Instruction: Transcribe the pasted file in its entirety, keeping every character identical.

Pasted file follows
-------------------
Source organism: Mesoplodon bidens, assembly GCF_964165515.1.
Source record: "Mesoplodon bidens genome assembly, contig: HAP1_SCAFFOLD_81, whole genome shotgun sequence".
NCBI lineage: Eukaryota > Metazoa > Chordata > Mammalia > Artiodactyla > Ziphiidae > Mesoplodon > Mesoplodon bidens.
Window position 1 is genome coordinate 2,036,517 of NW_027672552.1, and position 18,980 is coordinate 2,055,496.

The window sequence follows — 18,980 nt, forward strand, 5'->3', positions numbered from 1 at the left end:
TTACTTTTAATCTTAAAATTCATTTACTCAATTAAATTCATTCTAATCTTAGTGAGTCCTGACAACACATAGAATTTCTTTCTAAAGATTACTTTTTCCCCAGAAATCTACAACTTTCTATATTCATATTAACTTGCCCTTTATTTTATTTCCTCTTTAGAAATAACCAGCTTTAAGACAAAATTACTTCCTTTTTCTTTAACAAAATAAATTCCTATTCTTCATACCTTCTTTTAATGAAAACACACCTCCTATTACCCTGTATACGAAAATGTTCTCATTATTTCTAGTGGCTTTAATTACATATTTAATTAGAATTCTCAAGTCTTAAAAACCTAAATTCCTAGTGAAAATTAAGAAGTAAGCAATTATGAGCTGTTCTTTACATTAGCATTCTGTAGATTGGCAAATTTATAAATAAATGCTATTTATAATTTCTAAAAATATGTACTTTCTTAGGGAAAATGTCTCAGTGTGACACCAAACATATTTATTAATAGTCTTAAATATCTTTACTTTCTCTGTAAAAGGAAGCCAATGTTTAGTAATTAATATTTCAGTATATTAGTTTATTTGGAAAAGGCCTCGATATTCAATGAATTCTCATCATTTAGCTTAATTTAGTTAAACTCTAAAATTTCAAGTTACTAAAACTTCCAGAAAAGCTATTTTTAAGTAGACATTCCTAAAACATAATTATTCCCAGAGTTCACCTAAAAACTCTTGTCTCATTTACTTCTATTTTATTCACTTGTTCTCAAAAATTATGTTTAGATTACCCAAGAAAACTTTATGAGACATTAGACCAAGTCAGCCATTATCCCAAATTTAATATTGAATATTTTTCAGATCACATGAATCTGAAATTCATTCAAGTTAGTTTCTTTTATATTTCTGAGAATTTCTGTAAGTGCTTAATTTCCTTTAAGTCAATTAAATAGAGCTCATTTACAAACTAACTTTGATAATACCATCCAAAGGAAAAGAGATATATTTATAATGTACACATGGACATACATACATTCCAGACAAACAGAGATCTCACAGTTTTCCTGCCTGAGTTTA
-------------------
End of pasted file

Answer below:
Source organism: Mesoplodon bidens, assembly GCF_964165515.1.
Source record: "Mesoplodon bidens genome assembly, contig: HAP1_SCAFFOLD_81, whole genome shotgun sequence".
NCBI lineage: Eukaryota > Metazoa > Chordata > Mammalia > Artiodactyla > Ziphiidae > Mesoplodon > Mesoplodon bidens.
Window position 1 is genome coordinate 2,036,517 of NW_027672552.1, and position 18,980 is coordinate 2,055,496.

The window sequence follows — 18,980 nt, forward strand, 5'->3', positions numbered from 1 at the left end:
TTACTTTTAATCTTAAAATTCATTTACTCAATTAAATTCATTCTAATCTTAGTGAGTCCTGACAACACATAGAATTTCTTTCTAAAGATTACTTTTTCCCCAGAAATCTACAACTTTCTATATTCATATTAACTTGCCCTTTATTTTATTTCCTCTTTAGAAATAACCAGCTTTAAGACAAAATTACTTCCTTTTTCTTTAACAAAATAAATTCCTATTCTTCATACCTTCTTTTAATGAAAACACACCTCCTATTACCCTGTATACGAAAATGTTCTCATTATTTCTAGTGGCTTTAATTACATATTTAATTAGAATTCTCAAGTCTTAAAAACCTAAATTCCTAGTGAAAATTAAGAAGTAAGCAATTATGAGCTGTTCTTTACATTAGCATTCTGTAGATTGGCAAATTTATAAATAAATGCTATTTATAATTTCTAAAAATATGTACTTTCTTAGGGAAAATGTCTCAGTGTGACACCAAACATATTTATTAATAGTCTTAAATATCTTTACTTTCTCTGTAAAAGGAAGCCAATGTTTAGTAATTAATATTTCAGTATATTAGTTTATTTGGAAAAGGCCTCGATATTCAATGAATTCTCATCATTTAGCTTAATTTAGTTAAACTCTAAAATTTCAAGTTACTAAAACTTCCAGAAAAGCTATTTTTAAGTAGACATTCCTAAAACATAATTATTCCCAGAGTTCACCTAAAAACTCTTGTCTCATTTACTTCTATTTTATTCACTTGTTCTCAAAAATTATGTTTAGATTACCCAAGAAAACTTTATGAGACATTAGACCAAGTCAGCCATTATCCCAAATTTAATATTGAATATTTTTCAGATCACATGAATCTGAAATTCATTCAAGTTAGTTTCTTTTATATTTCTGAGAATTTCTGTAAGTGCTTAATTTCCTTTAAGTCAATTAAATAGAGCTCATTTACAAACTAACTTTGATAATACCATCCAAAGGAAAAGAGATATATTTATAATGTACACATGGACATACATACATTCCAGACAAACAGAGATCTCACAGTTTTCCTGCCTGAGTTTA